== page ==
@Ali Jamal , welcome to BP bud. You appear very articulate and seem to know a lot about vacation rentals. I am curious what you are selling? Everyone of your posts is about the "
the opportunity for any person to reap the same benefits as a real estate investor who makes a killing while passively collecting rental income"
It is obvious as hell you are selling something. Saying things like "
even at high occupancy rates for those units, there's lots of room in a sea of green for our aching feet to take a soothing dip"
are purely salesman language, not of a teacher trying to help someone understand how to do VRs. In fact it sounds dam near identical to the late night infomercials of guys on a boat in the Caribbean with girls in bikinis hanging around saying how easy it is to get rich. No real work involved, requires very little money, etc. I am all for educating people. Why don't you explain the nuts and bolts, not to mention there is a massive amount of risk, especially for first timers. How many folks renting out places and doing VRs in them just went belly up when Covid hit? What if the town changes regulations and you have 6 months or a year left on your lease? What if you get a short lease and the landlord likes what you are doing and kicks you out and starts his own VR in it? What about the average cost of starting up, or the cost of housekeepers? Your statements about projected profits seem pretty inflated to me, and the description of the work seems pretty understated. I only own 2 VRs and they are a lot more work than meets the eye, and there is dam sure a lot more cost than you are mentioning. Yes they might make 3 times the amount the monthly cost of the lease is, but they must supply the thing with furniture, linens, towels, cookware, spices, cleaning supplies, they must pay for lawncare in many of them, there is the cost of cleaners, would it be fair to say $30 to $60 per night for cleaners? What about your management company? 30% for them? What about utilities? $300 to $600 per month some months?
Where in this process do you make your money? Do you manage them? Do you line up cleaners, advertise, or even supply furniture and supplies? I really am not putting you down, I am trying to get you to be more factual and helpful and less selling snake oil. You might have a great system for folks, but be upfront about it please. Best of luck.
Horrible idea especially right now. Arbitrage companies are getting murdered with the lockdowns, mask mandates, etc. and there is no end in site. Get stuck in a lease where there is no plan B and you are screwed if you do not have the capital to float the lease payments. I know guys paying 50K a month and more with no way out. They tried negotiating out of their leases and landlords won't let them. The risk is wayyyy to high for arbitrage right now. Sure, several companies did well the past few years but their gains are being erased overnight. Not to mention the ever changing laws around STRs all over the country. Let's say a city changes the law of what is permitted and you are stuck in a lease, now what? I think investors, especially new ones, need to seek opportunities with multiple exits and low risk. This is not that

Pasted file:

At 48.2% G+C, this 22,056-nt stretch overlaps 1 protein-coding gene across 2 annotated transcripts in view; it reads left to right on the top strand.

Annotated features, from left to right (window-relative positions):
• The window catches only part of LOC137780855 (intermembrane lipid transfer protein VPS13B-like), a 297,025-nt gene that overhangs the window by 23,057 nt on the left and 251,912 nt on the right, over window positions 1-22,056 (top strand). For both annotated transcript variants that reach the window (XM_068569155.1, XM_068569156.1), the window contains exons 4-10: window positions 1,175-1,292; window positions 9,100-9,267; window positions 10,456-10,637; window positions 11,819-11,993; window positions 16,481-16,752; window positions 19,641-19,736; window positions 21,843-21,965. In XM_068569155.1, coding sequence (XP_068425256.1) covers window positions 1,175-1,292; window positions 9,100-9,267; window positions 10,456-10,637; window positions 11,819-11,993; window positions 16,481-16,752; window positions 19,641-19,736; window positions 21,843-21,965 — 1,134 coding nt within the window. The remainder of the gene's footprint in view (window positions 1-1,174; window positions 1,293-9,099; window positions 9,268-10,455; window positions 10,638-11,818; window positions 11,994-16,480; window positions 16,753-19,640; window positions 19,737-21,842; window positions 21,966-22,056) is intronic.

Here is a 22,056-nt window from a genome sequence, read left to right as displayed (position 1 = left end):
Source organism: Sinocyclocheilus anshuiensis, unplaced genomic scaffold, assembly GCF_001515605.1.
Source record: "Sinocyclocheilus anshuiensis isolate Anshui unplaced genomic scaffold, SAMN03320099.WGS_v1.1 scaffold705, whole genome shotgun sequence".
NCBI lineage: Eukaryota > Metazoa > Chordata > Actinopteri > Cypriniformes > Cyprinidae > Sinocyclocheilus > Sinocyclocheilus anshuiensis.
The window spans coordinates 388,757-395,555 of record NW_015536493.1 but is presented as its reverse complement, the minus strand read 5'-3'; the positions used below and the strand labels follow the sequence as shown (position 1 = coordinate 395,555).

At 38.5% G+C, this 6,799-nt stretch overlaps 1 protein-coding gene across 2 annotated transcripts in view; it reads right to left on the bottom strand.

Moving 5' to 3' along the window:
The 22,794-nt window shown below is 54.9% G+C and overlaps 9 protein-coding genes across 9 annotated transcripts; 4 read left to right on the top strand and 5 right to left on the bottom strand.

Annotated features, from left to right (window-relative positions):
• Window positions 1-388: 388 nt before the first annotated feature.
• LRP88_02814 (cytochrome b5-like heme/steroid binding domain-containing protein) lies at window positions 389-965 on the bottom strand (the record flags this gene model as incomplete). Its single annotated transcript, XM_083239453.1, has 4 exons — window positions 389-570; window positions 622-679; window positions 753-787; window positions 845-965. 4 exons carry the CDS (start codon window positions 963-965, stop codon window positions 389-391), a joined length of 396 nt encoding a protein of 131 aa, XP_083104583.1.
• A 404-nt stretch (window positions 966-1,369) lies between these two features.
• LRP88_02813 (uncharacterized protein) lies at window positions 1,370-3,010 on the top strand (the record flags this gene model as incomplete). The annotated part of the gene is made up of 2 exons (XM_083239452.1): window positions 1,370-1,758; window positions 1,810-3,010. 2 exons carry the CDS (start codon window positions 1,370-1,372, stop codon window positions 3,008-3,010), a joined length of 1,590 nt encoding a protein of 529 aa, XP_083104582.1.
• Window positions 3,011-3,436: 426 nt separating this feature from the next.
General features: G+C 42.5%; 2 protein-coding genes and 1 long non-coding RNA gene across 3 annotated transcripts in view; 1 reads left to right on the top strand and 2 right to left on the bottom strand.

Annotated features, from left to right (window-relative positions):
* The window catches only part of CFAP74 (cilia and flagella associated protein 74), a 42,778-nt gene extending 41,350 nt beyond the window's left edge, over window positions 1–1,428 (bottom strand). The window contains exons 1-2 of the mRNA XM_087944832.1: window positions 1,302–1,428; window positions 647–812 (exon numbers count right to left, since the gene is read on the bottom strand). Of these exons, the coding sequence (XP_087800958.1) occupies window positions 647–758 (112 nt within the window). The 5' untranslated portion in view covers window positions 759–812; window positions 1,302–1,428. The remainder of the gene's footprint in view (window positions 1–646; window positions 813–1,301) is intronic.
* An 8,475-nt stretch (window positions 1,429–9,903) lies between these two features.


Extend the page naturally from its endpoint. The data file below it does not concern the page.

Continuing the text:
The increasing amount of red tape around STRs right now is quite scary. Landlords are also starting to put clauses in their leases specifically not allowing any sort of STR subletting.
If the city has to cite the property, they are going to cite the owner so owners are implementing measures to protect themselves.
Just to throw my input on this thread, I managed numerous units for short term rentals well before the Airbnb era.
I must say I took advantage of the high rental rates and the enormous amount of demand there was for short term rentals and thought this was the way to go without a doubt. Little by little the competition started to grow out of control and Not only the competition but the demands of each new tenant was also another factor to take into consideration. Every new reservation means new tenants which means new demands or issues and new complaints because after all in real estate rentals there will always be issues no matter how nice your unit looks. Basic issues could be as simple as them calling you on a Saturday night because the remote controls battery went out or the internet suddenly stopped working because of the rain. It can also be that the AC was leaking and now I have to call the actual owner at 9pm on a Saturday night and convince him to fix this urgently. Being caught in the middle of a demanding tenant that is paying premium to be comfortable and trying to convince the owner to fix the issue of maintenance issue could be big problems. Many times, I had to pay for maintenance repair on my own dime. I didn't even want to call the owner of the property because they are not or do not have a sense of urgency and I needed to resolve this asap for a premium tenant that is paying premium dollars. Being caught in the middle of these issues many times changed my mind regarding short term rentals. No matter how much it looks good on paper there will always be issues and it is not always as good as other people make it seem it is.
I now rent all my units traditionally 1-year lease and let me tell you I sleep well.
@Ali Jamal Nashville? Have you seen the impact COVID has had in Nashville? This is exactly a place where you don’t invest in STRs right now. Unless you can afford to hold them without producing for some time until everything stabilizes again.